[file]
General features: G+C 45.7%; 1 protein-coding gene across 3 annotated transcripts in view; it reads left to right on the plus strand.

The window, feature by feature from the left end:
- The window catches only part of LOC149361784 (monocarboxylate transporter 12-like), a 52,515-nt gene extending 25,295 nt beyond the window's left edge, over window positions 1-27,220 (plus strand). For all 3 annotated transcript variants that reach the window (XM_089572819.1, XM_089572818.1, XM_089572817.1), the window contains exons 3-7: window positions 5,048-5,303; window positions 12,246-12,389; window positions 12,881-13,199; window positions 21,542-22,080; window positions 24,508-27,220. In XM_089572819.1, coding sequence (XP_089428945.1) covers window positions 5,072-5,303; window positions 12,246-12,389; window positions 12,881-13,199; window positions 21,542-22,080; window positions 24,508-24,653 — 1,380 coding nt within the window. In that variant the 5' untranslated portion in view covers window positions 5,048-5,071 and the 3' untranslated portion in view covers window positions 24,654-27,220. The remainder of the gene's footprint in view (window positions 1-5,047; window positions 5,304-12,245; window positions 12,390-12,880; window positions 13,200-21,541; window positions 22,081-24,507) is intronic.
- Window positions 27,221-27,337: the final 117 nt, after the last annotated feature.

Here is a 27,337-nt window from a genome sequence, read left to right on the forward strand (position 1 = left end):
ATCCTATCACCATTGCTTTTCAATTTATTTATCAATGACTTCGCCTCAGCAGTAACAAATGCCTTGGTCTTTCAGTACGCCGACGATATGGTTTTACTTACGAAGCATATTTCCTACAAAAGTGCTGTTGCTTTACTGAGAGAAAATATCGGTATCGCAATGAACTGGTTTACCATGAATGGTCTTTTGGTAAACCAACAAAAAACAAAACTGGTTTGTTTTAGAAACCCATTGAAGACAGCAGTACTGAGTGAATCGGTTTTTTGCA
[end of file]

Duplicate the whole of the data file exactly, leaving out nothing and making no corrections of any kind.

General features: G+C 45.7%; 1 protein-coding gene across 3 annotated transcripts in view; it reads left to right on the plus strand.

The window, feature by feature from the left end:
- The window catches only part of LOC149361784 (monocarboxylate transporter 12-like), a 52,515-nt gene extending 25,295 nt beyond the window's left edge, over window positions 1-27,220 (plus strand). For all 3 annotated transcript variants that reach the window (XM_089572819.1, XM_089572818.1, XM_089572817.1), the window contains exons 3-7: window positions 5,048-5,303; window positions 12,246-12,389; window positions 12,881-13,199; window positions 21,542-22,080; window positions 24,508-27,220. In XM_089572819.1, coding sequence (XP_089428945.1) covers window positions 5,072-5,303; window positions 12,246-12,389; window positions 12,881-13,199; window positions 21,542-22,080; window positions 24,508-24,653 — 1,380 coding nt within the window. In that variant the 5' untranslated portion in view covers window positions 5,048-5,071 and the 3' untranslated portion in view covers window positions 24,654-27,220. The remainder of the gene's footprint in view (window positions 1-5,047; window positions 5,304-12,245; window positions 12,390-12,880; window positions 13,200-21,541; window positions 22,081-24,507) is intronic.
- Window positions 27,221-27,337: the final 117 nt, after the last annotated feature.

Here is a 27,337-nt window from a genome sequence, read left to right on the forward strand (position 1 = left end):
ATCCTATCACCATTGCTTTTCAATTTATTTATCAATGACTTCGCCTCAGCAGTAACAAATGCCTTGGTCTTTCAGTACGCCGACGATATGGTTTTACTTACGAAGCATATTTCCTACAAAAGTGCTGTTGCTTTACTGAGAGAAAATATCGGTATCGCAATGAACTGGTTTACCATGAATGGTCTTTTGGTAAACCAACAAAAAACAAAACTGGTTTGTTTTAGAAACCCATTGAAGACAGCAGTACTGAGTGAATCGGTTTTTTGCA